Jason Baeri reflects on lighting Depeche Mode’s new US tour

Straddling the two creative worlds with which Depeche Mode perform, Lighting Designer, Jason Baeri shares an insight into the creative process of lighting the band’s latest live production.

Embarking on their first campaign since 2018’s Global Spirit Tour, and Dave Gahan and Martin Gore’s first tour as a duo following the passing of Andy Fletcher, Depeche Mode and their crew will traverse over 70 locations – presenting 15 albums and four decades worth of material, including tracks from the band’s latest studio album, Memento Mori (Latin for ‘remember that you [have to] die’), to live music fans throughout the North America.

Lighting Designer, Jason Baeri was brought onboard to help realise the Memento Mori production design, based on a concept by longstanding Creative Director, Anton Corbijn.

“He’s a brilliant guy to work with,” Baeri said, highlighting the influence of Corbijn on the band’s creative output. “This is my first time working with him and the band. I am consistently blown away by their stage presence and magnetism with the audience.”

The design team began working on the project in October 2022, going through several iterations and lighting design options until they reached the final form at the end of 2022.

Baeri shed some light on the unique stage design: “Anton had this idea for a big ‘M’ on the stage. He created nine films for individual songs, so the concept he was trying to sell was the ‘M’ as a scenic piece and the video screen.”

True to form, the large and imposing standalone ‘M’ set piece is the focal point of the staging design, which doubles as a video screen with content matching the back wall of video behind the band. The ‘M’ lends itself not only to the iconography of current album, Memento Mori, but also to that of the band and their past touring campaigns. “Depending on where the audience sits, you get a completely different perspective because of the 3D nature of the design,” Baeri pointed out.

UP provided 320m2 of INFiLED ER5 LED for the upstage wall, IMAG screens and custom-built ‘M’ at the centre of the production design. The ‘M’ stands at an impressive 8m in height, and was manufactured by TAIT. UP has also provided a Grass Valley Kula PPU, Hitachi 3G camera channels, Panasonic HE145 robo cameras and disguise gx 2c media servers.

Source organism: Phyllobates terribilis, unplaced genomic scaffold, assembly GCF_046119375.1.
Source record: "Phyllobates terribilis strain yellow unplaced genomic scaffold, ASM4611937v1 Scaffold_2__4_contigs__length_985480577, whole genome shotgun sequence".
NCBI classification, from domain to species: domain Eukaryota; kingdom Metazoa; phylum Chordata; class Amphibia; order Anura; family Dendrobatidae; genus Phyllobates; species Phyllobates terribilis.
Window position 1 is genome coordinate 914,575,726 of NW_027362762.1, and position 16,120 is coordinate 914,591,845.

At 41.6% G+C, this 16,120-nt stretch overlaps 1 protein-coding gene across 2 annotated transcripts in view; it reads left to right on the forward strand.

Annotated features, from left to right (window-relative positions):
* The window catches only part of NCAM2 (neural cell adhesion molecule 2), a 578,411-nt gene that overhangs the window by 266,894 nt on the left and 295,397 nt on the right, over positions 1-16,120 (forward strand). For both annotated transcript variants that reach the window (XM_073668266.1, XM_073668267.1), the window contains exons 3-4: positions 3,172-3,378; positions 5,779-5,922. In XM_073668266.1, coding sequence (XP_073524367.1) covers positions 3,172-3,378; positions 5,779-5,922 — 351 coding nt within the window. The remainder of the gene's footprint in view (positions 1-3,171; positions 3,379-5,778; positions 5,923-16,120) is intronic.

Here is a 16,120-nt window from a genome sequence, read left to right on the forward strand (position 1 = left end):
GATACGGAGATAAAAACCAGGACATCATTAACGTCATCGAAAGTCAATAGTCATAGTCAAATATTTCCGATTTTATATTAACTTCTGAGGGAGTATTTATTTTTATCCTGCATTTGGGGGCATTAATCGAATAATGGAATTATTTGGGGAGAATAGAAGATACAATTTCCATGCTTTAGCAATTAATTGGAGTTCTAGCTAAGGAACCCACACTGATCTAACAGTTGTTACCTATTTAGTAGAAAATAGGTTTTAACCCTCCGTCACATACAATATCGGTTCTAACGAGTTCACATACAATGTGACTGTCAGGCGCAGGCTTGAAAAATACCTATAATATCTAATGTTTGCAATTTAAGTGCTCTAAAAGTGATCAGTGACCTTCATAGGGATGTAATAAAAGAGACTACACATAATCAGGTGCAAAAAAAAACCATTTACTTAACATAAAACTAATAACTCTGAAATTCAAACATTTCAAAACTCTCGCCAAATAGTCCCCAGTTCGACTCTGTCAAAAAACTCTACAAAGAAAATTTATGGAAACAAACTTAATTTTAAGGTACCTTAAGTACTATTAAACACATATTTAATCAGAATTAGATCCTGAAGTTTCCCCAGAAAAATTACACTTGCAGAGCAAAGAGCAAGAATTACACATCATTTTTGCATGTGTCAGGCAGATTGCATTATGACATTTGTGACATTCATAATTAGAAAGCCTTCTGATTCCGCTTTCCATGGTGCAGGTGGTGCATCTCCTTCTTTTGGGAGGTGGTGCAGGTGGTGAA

“As with all UP projects we package to occupy the least shipping volume and this is an efficient tour visually with all LED surfaces fitting within two 4K outputs from a single active gx 2c server,” Universal Pixels Commercial Director, Phil Mercer commented.

“Each Depeche Mode campaign we’ve worked on has been different from the last, but they’re no strangers to utilising bespoke 3D LED set pieces on stage. For Memento Mori, the mix of older and new material is cohesively blended into over 20 songs from across the band’s 40-year career. We look forward to welcoming the band and crew later in the summer for their European stadium performances.”

The lighting department collaborated with Video Director, Jon Shrimpton to develop a cohesive visual approach in line with Corbijn and the band. “Lighting plays a cohesive role with video when it comes to factoring in brightness and contrast. When we design a lighting rig, it’s a case of framing the staging design,” Baeri remarked.

To this end, the outer ridges of the ‘M’ are lit with Martin VDO Sceptron 10 LED bars. “We highlight the hard edges of the ‘M’ rather than pretending it’s an amorphous object. When Anton [Corbijn] and Jon [Shrimpton] have content on the video wall, we try to support that by being part of the same world and language, as well as Miguel [Ribeiro],” he added.

While Corbijn’s expertise involve the sketching and photographic realm of presenting ideas, Baeri’s typical workflow is drawing and modelling in Vectorworks, and going back and forth between the CAD and BIM software and Syncronorm Depence2 – the latter of which he says has ‘replaced most render tools on the market’ due to its high-quality renders.

The visual team collaborated with Earlybird Visual when it came to programming the show. The support service helped build the model and prepare for Depence2. “They are a great timesaving resource and provided all the help we needed,” Baeri said, reflecting on the two weeks of previsualisation spent at Earlybird Visual’s HQ in Burbank, California prior to rehearsals. The team also spent four days of tech rehearsals without the band in LA, and a couple of days with the band in Northern California, just outside Oakland.